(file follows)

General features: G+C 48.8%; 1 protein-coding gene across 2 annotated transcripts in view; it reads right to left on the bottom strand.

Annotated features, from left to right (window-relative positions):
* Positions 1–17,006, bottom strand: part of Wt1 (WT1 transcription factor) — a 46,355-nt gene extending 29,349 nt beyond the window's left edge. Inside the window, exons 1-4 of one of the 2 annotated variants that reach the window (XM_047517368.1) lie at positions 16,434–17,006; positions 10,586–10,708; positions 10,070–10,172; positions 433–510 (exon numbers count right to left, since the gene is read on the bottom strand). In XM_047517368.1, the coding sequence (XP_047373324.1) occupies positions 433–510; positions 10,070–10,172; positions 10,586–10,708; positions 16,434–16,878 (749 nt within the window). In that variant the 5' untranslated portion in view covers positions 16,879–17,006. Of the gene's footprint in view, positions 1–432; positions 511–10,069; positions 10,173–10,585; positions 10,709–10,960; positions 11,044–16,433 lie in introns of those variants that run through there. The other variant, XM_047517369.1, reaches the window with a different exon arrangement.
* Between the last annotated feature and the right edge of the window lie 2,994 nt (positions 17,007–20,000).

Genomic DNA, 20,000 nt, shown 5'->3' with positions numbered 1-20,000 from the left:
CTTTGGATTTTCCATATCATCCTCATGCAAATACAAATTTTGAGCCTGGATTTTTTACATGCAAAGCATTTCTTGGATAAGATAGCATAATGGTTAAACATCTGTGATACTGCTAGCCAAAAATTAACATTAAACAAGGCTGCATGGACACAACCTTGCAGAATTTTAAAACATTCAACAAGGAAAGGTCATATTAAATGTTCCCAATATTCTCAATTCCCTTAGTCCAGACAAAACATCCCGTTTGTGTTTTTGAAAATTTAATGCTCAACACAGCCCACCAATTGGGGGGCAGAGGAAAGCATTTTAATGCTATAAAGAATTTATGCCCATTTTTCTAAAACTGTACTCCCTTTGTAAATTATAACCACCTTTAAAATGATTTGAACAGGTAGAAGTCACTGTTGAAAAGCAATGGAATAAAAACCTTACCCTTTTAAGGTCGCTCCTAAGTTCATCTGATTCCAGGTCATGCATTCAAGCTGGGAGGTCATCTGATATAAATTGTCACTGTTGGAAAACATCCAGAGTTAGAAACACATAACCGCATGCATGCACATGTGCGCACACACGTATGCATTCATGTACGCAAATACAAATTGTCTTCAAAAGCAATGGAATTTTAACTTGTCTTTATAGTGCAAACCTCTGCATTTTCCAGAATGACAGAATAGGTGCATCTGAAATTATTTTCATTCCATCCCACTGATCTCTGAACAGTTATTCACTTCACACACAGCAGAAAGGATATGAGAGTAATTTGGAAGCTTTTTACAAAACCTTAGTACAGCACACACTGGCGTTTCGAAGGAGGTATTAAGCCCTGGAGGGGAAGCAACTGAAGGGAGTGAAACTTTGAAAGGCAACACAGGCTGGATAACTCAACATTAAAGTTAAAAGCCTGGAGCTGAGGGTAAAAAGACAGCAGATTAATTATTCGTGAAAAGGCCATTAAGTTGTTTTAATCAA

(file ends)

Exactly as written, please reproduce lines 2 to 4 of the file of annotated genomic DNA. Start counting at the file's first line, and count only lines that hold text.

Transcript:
Annotated features, from left to right (window-relative positions):
* Positions 1–17,006, bottom strand: part of Wt1 (WT1 transcription factor) — a 46,355-nt gene extending 29,349 nt beyond the window's left edge. Inside the window, exons 1-4 of one of the 2 annotated variants that reach the window (XM_047517368.1) lie at positions 16,434–17,006; positions 10,586–10,708; positions 10,070–10,172; positions 433–510 (exon numbers count right to left, since the gene is read on the bottom strand). In XM_047517368.1, the coding sequence (XP_047373324.1) occupies positions 433–510; positions 10,070–10,172; positions 10,586–10,708; positions 16,434–16,878 (749 nt within the window). In that variant the 5' untranslated portion in view covers positions 16,879–17,006. Of the gene's footprint in view, positions 1–432; positions 511–10,069; positions 10,173–10,585; positions 10,709–10,960; positions 11,044–16,433 lie in introns of those variants that run through there. The other variant, XM_047517369.1, reaches the window with a different exon arrangement.
* Between the last annotated feature and the right edge of the window lie 2,994 nt (positions 17,007–20,000).